The rise of conspiracy theories: Reification of defeat as the basis of explanation

Demo with banner about 9-11 conspiracy

Explaining the rise of conspiracy theories

Conspiracy theories have become more widespread in recent years. As populist explanations, they offer themselves as radical analyses of ‘the powerful’ – i.e., the operation of capital and its political expressions. One of the features that is interesting about such conspiracy theories therefore is that they reflect a critical impulse. We suggest that at least part of the reason for their upsurge (both in the past and in recent years) has to do with social conditions in which movements reflecting class struggles have declined or are seen to be defeated. We trace the rise of conspiracy theories historically and then focus on the most widespread such theory today – the idea that 9/11 was an inside job. We suggest that one factor in the sudden rise of 9/11 conspiracy theories was the failure and decline of the movement against the war in Iraq.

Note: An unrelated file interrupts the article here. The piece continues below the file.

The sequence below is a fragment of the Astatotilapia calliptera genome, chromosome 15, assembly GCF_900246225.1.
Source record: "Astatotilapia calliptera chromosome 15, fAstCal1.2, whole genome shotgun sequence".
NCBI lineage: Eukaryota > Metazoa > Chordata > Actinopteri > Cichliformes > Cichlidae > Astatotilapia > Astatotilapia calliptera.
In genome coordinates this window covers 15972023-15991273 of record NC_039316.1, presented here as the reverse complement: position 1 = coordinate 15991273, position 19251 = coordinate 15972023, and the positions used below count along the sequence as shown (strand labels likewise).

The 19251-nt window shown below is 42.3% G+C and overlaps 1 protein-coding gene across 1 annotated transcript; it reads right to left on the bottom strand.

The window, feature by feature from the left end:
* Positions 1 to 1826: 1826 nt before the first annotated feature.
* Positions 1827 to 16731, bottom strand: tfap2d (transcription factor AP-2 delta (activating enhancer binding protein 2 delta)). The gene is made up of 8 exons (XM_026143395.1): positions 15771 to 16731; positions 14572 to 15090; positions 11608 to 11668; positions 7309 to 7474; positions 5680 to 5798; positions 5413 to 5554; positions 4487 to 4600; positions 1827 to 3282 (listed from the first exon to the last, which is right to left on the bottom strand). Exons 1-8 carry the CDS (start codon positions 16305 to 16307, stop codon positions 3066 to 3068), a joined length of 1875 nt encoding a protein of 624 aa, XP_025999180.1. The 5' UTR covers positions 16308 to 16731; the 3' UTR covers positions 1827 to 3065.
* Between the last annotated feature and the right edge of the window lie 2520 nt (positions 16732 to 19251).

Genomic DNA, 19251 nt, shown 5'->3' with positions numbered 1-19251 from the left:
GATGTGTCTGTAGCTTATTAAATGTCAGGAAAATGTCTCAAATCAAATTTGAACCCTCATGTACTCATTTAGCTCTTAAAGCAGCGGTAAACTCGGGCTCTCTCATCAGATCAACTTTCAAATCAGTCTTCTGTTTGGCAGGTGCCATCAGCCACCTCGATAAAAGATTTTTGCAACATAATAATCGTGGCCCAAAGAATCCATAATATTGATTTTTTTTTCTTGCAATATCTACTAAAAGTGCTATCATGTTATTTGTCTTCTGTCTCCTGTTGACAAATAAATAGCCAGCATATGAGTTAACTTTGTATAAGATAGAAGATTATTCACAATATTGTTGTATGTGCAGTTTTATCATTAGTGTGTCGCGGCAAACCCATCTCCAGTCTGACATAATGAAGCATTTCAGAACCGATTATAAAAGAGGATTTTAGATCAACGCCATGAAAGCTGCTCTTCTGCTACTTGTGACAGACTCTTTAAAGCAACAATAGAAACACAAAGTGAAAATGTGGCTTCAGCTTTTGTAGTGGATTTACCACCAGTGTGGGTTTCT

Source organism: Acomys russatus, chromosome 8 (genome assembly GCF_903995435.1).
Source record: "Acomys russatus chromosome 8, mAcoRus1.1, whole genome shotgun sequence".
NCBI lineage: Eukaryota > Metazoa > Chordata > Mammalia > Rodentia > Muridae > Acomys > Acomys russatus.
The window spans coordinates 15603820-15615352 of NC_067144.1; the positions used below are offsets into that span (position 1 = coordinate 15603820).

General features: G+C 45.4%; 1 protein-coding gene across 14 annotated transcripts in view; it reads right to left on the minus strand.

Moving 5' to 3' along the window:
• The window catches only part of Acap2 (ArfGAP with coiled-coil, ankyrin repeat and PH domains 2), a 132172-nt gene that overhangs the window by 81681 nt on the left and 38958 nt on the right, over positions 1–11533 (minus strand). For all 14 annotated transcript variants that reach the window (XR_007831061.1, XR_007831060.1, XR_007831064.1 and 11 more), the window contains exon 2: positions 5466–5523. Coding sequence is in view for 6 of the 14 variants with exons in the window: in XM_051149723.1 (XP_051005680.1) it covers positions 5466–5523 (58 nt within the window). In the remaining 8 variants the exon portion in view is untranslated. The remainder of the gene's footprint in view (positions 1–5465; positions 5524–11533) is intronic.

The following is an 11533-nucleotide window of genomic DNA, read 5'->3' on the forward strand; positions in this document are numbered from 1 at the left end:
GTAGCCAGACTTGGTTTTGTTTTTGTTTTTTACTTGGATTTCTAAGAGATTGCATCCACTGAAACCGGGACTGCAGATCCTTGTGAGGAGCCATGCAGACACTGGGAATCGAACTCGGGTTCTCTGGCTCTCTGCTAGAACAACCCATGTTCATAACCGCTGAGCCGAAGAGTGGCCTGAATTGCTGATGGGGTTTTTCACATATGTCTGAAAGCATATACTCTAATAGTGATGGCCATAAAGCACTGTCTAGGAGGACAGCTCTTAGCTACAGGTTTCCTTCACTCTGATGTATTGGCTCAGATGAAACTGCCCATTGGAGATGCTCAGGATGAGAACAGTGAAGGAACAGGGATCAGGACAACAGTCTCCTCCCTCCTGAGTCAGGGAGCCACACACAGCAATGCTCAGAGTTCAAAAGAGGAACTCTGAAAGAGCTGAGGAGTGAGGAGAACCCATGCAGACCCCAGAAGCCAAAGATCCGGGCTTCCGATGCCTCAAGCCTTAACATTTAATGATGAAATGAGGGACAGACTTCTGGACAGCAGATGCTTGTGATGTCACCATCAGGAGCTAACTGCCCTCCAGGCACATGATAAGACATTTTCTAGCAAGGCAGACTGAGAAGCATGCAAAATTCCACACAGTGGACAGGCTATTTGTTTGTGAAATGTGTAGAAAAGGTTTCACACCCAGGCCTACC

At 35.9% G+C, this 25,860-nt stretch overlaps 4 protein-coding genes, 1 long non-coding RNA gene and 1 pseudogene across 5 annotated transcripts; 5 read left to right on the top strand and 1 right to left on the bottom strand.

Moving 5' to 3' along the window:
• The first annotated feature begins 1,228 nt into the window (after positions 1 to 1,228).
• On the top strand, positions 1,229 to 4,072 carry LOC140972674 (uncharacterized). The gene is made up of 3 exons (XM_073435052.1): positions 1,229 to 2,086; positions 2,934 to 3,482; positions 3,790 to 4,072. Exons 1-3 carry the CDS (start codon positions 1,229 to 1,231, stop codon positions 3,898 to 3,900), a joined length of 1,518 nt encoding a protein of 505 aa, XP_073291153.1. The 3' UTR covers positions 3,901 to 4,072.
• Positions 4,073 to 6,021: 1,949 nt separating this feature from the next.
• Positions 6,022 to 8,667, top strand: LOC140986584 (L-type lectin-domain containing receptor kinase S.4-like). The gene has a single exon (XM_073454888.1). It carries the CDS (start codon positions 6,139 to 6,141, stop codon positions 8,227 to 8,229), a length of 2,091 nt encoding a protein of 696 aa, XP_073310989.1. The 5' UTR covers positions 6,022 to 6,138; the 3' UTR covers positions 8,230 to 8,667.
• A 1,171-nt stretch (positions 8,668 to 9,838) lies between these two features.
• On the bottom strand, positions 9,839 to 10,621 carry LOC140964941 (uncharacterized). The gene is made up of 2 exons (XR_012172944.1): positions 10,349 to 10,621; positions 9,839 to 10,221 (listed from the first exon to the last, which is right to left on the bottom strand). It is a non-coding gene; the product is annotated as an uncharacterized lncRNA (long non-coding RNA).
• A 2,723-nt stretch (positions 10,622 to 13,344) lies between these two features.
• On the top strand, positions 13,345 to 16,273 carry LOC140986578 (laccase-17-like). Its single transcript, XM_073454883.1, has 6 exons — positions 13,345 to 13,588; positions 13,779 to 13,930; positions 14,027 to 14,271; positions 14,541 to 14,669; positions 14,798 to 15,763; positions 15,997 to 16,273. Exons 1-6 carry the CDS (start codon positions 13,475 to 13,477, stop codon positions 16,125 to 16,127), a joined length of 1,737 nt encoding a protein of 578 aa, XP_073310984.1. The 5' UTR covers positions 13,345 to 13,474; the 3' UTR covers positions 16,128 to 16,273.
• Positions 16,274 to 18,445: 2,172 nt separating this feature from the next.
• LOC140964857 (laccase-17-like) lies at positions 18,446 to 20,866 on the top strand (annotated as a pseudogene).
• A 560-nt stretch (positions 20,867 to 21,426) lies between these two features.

Conspiracy theories FINAL28-10-20[2].pdf3.93 MB


Oct 31 2020 21:53

Was Aufhebengate just another conspiracy?

Red Marriott
Nov 2 2020 11:03

At the end of the day the accusations of Aufhebengate turned out to be confirmed straight from the horse's mouth;

Dr J..., from the University of Sussex, led an investigation into the early phases of the riots in Tottenham Hale and Haringey.

Speaking the British Science Festival at the University of Brighton, he said: "This riot saw traditional post-code rivalries melt away in the face of a common enemy in the police, and the emergence of a new shared identity. Our research shows for the first time how that happened.

"Police forces and others may feel that they understand how gang mentalities work but our findings show that at times like this, a fresh sense of community can break down existing loyalties.

"We're talking to police forces and councils about what our research shows. We hope that those responsible for law enforcement and keeping communities safe will take stock."

So why try to insinuate otherwise?

Nov 2 2020 14:09

I'm really sorry. It was a very ill-thought-out post by me. I was being sarcastic — which is never a good idea on forums. I wish I hadn't posted that remark now.
I personally still feel very, very pissed off with Aufheben and the whole cop consultancy controversy.
I also think about this as the Undercover Policing Inquiry starts — scrutinising the abusive activities of the Special Demonstration Squad and the National Public Order Intelligence Unit.
But it was a naff post.

Red Marriott
Nov 2 2020 21:08

Not to worry. But not a subject that will raise many laughs on here.